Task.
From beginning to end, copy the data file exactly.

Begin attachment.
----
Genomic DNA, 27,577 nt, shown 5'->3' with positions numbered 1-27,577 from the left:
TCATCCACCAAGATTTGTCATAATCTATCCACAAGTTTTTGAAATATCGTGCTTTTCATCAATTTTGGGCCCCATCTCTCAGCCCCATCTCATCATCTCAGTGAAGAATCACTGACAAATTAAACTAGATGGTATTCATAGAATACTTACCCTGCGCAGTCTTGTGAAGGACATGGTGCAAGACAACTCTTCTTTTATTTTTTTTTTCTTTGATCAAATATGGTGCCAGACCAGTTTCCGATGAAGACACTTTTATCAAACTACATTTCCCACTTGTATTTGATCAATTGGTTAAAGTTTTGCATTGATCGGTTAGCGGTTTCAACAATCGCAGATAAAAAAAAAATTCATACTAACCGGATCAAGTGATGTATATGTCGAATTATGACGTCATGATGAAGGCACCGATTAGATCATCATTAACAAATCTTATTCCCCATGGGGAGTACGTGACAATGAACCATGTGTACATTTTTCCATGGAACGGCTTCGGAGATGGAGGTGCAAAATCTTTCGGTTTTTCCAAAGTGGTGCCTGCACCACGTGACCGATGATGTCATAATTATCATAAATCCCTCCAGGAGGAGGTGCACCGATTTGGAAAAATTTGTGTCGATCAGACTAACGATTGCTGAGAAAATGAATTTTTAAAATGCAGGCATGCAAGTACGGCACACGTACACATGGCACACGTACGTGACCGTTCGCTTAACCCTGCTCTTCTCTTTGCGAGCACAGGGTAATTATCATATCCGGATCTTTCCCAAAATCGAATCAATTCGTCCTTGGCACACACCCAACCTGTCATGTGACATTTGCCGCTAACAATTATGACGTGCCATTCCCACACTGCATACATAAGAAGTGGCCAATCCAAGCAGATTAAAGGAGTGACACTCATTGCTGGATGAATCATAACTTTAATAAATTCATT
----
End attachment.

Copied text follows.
Genomic DNA, 27,577 nt, shown 5'->3' with positions numbered 1-27,577 from the left:
TCATCCACCAAGATTTGTCATAATCTATCCACAAGTTTTTGAAATATCGTGCTTTTCATCAATTTTGGGCCCCATCTCTCAGCCCCATCTCATCATCTCAGTGAAGAATCACTGACAAATTAAACTAGATGGTATTCATAGAATACTTACCCTGCGCAGTCTTGTGAAGGACATGGTGCAAGACAACTCTTCTTTTATTTTTTTTTTCTTTGATCAAATATGGTGCCAGACCAGTTTCCGATGAAGACACTTTTATCAAACTACATTTCCCACTTGTATTTGATCAATTGGTTAAAGTTTTGCATTGATCGGTTAGCGGTTTCAACAATCGCAGATAAAAAAAAAATTCATACTAACCGGATCAAGTGATGTATATGTCGAATTATGACGTCATGATGAAGGCACCGATTAGATCATCATTAACAAATCTTATTCCCCATGGGGAGTACGTGACAATGAACCATGTGTACATTTTTCCATGGAACGGCTTCGGAGATGGAGGTGCAAAATCTTTCGGTTTTTCCAAAGTGGTGCCTGCACCACGTGACCGATGATGTCATAATTATCATAAATCCCTCCAGGAGGAGGTGCACCGATTTGGAAAAATTTGTGTCGATCAGACTAACGATTGCTGAGAAAATGAATTTTTAAAATGCAGGCATGCAAGTACGGCACACGTACACATGGCACACGTACGTGACCGTTCGCTTAACCCTGCTCTTCTCTTTGCGAGCACAGGGTAATTATCATATCCGGATCTTTCCCAAAATCGAATCAATTCGTCCTTGGCACACACCCAACCTGTCATGTGACATTTGCCGCTAACAATTATGACGTGCCATTCCCACACTGCATACATAAGAAGTGGCCAATCCAAGCAGATTAAAGGAGTGACACTCATTGCTGGATGAATCATAACTTTAATAAATTCATT